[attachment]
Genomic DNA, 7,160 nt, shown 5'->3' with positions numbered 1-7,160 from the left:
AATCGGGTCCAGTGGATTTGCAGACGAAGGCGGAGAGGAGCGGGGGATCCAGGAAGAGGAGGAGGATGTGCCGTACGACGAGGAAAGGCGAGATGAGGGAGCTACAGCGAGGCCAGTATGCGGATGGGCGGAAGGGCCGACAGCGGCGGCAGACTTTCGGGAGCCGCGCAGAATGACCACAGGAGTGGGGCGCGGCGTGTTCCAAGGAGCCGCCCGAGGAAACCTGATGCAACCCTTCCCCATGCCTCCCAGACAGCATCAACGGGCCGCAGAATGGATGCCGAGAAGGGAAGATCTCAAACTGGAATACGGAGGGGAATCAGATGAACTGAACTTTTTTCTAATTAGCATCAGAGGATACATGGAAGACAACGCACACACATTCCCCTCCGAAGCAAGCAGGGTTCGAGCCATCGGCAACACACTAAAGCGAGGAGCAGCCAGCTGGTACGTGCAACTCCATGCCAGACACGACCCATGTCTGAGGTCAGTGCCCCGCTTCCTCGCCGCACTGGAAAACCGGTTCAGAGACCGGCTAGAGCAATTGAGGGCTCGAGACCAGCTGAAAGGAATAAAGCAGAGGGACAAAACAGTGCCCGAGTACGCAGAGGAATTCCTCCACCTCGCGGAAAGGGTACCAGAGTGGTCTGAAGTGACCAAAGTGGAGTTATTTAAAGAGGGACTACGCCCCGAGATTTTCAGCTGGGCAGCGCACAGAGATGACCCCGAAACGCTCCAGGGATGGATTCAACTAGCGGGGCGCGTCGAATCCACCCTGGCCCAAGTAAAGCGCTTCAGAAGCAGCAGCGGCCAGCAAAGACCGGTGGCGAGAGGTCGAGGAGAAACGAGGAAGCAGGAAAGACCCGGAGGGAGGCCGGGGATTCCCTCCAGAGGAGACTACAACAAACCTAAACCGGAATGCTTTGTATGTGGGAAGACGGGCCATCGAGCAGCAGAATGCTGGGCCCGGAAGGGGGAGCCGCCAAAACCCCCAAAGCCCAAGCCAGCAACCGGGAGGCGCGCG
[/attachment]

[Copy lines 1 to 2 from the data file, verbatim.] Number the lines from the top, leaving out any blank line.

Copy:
Genomic DNA, 7,160 nt, shown 5'->3' with positions numbered 1-7,160 from the left:
AATCGGGTCCAGTGGATTTGCAGACGAAGGCGGAGAGGAGCGGGGGATCCAGGAAGAGGAGGAGGATGTGCCGTACGACGAGGAAAGGCGAGATGAGGGAGCTACAGCGAGGCCAGTATGCGGATGGGCGGAAGGGCCGACAGCGGCGGCAGACTTTCGGGAGCCGCGCAGAATGACCACAGGAGTGGGGCGCGGCGTGTTCCAAGGAGCCGCCCGAGGAAACCTGATGCAACCCTTCCCCATGCCTCCCAGACAGCATCAACGGGCCGCAGAATGGATGCCGAGAAGGGAAGATCTCAAACTGGAATACGGAGGGGAATCAGATGAACTGAACTTTTTTCTAATTAGCATCAGAGGATACATGGAAGACAACGCACACACATTCCCCTCCGAAGCAAGCAGGGTTCGAGCCATCGGCAACACACTAAAGCGAGGAGCAGCCAGCTGGTACGTGCAACTCCATGCCAGACACGACCCATGTCTGAGGTCAGTGCCCCGCTTCCTCGCCGCACTGGAAAACCGGTTCAGAGACCGGCTAGAGCAATTGAGGGCTCGAGACCAGCTGAAAGGAATAAAGCAGAGGGACAAAACAGTGCCCGAGTACGCAGAGGAATTCCTCCACCTCGCGGAAAGGGTACCAGAGTGGTCTGAAGTGACCAAAGTGGAGTTATTTAAAGAGGGACTACGCCCCGAGATTTTCAGCTGGGCAGCGCACAGAGATGACCCCGAAACGCTCCAGGGATGGATTCAACTAGCGGGGCGCGTCGAATCCACCCTGGCCCAAGTAAAGCGCTTCAGAAGCAGCAGCGGCCAGCAAAGACCGGTGGCGAGAGGTCGAGGAGAAACGAGGAAGCAGGAAAGACCCGGAGGGAGGCCGGGGATTCCCTCCAGAGGAGACTACAACAAACCTAAACCGGAATGCTTTGTATGTGGGAAGACGGGCCATCGAGCAGCAGAATGCTGGGCCCGGAAGGGGGAGCCGCCAAAACCCCCAAAGCCCAAGCCAGCAACCGGGAGGCGCGCG